The Royal Mail is offering its business customers a newfangled way to get their paper mail.
Employees at the Royal Mail will open letters for companies and then transmit them electronically to the intended destination.
The new Physical to Electronic (PTE) mail service lets businesses have their regular mail — anything from general correspondence to application forms, customer surveys and purchase orders — sent directly to their computer systems via the Internet or dedicated networks.
Not everything can be delivered electronically, though. For example, the Royal Mail said it won't scan in cheques and will physically deliver them to companies if they get included in envelopes that are opened. It also won't open envelopes that are marked confidential.
The Royal Mail is using e-commerce software to transform the physical mail into electronic data.
About 20 companies in the U.K. have signed on to use the PTE service so far and already are receiving a combined total of hundreds of thousands of documents electronically per day, according to the Royal Mail.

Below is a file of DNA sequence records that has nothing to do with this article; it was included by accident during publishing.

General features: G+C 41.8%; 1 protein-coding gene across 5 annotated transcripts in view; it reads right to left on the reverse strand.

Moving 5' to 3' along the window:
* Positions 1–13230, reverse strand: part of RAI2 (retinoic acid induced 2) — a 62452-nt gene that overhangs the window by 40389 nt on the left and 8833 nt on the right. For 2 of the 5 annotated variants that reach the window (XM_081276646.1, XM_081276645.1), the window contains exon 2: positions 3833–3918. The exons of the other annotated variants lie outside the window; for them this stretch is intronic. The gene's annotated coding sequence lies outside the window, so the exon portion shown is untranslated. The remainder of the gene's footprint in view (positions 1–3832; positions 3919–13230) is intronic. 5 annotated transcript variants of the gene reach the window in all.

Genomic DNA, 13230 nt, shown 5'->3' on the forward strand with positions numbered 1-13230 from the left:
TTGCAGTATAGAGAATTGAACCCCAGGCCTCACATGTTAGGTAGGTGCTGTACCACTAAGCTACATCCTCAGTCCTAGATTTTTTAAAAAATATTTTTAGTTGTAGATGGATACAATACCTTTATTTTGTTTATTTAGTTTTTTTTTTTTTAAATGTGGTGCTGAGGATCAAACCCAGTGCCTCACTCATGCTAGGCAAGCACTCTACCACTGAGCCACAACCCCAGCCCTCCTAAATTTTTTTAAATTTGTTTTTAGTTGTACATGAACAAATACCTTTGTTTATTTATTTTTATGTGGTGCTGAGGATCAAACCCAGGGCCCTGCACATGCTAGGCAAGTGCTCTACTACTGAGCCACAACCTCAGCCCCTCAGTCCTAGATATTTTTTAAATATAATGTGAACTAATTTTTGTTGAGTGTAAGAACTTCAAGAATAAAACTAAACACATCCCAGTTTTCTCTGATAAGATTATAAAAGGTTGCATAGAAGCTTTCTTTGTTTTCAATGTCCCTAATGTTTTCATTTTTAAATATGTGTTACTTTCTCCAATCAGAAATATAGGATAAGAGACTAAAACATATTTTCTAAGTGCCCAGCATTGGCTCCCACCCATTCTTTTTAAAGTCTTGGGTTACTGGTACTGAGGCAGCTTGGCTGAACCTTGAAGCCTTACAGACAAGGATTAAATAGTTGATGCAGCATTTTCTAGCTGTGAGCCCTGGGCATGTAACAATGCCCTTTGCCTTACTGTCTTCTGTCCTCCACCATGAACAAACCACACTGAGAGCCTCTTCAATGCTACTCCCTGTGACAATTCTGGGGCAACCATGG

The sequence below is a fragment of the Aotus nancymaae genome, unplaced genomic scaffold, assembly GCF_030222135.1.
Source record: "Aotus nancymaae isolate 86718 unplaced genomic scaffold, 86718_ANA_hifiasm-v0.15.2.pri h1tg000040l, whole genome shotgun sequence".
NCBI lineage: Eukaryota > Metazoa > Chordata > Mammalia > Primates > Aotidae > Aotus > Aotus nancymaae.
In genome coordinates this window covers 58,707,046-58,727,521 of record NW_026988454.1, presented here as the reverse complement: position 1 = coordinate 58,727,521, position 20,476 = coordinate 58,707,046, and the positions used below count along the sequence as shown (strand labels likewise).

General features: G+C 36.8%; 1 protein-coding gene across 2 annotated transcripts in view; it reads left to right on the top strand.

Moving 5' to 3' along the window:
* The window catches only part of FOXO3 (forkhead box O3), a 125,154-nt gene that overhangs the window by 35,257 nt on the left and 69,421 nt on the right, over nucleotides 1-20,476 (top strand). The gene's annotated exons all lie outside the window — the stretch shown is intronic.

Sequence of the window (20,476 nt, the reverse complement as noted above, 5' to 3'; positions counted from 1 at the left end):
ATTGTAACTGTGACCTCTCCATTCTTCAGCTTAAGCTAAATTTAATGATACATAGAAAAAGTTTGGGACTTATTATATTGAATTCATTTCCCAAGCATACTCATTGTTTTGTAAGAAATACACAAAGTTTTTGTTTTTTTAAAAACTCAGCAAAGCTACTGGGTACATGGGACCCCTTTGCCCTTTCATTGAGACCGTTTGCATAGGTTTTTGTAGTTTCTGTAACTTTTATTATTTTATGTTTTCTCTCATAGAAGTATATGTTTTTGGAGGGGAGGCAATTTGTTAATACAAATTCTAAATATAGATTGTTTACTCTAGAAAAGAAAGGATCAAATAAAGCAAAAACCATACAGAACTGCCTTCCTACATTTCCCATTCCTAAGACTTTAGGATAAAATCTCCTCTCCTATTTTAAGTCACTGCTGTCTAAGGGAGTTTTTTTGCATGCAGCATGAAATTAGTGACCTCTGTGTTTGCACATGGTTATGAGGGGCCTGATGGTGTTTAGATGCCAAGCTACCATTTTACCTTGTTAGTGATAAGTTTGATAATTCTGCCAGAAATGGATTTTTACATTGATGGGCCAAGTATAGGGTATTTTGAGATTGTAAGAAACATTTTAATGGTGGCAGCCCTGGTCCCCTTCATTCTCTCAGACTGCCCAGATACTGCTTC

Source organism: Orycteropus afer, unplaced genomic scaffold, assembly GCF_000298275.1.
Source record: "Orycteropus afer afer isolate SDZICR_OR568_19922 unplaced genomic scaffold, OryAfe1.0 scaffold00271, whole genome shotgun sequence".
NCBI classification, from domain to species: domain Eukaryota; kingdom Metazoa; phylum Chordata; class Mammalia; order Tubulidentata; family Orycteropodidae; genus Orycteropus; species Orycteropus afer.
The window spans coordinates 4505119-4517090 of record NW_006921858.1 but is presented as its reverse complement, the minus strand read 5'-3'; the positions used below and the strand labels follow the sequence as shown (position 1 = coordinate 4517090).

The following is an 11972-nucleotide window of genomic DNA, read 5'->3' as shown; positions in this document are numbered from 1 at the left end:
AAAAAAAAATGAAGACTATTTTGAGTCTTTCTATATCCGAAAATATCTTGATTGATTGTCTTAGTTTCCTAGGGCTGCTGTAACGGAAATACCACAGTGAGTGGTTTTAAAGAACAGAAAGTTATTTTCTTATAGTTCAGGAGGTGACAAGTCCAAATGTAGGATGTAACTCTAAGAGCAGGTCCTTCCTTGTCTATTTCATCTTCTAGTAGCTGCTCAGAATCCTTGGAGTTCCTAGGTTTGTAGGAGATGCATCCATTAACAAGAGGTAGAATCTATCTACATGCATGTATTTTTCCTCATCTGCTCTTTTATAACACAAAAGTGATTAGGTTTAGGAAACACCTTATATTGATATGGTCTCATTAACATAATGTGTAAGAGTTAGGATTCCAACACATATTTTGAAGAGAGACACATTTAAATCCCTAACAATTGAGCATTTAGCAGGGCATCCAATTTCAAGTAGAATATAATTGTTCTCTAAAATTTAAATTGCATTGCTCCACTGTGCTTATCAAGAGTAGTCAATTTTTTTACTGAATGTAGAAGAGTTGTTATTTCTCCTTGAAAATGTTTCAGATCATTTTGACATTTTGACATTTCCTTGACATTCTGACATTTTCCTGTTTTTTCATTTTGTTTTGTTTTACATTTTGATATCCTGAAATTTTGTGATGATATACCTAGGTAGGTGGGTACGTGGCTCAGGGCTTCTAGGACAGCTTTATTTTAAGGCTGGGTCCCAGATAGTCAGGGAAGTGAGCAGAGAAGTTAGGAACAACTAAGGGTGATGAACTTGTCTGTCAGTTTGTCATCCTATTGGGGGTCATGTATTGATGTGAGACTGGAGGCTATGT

Early adopters include companies in the financial services, telecommunications and pensions and insurance industries.
It's actually a crime to tamper with mail, according to Robin Speight, the Royal Mail's PTE project manager.
The companies that want to use the new service have to sign an agreement giving the Royal Mail permission to open their mail, Speight added. This, he said, protects the postal service from criminal prosecution.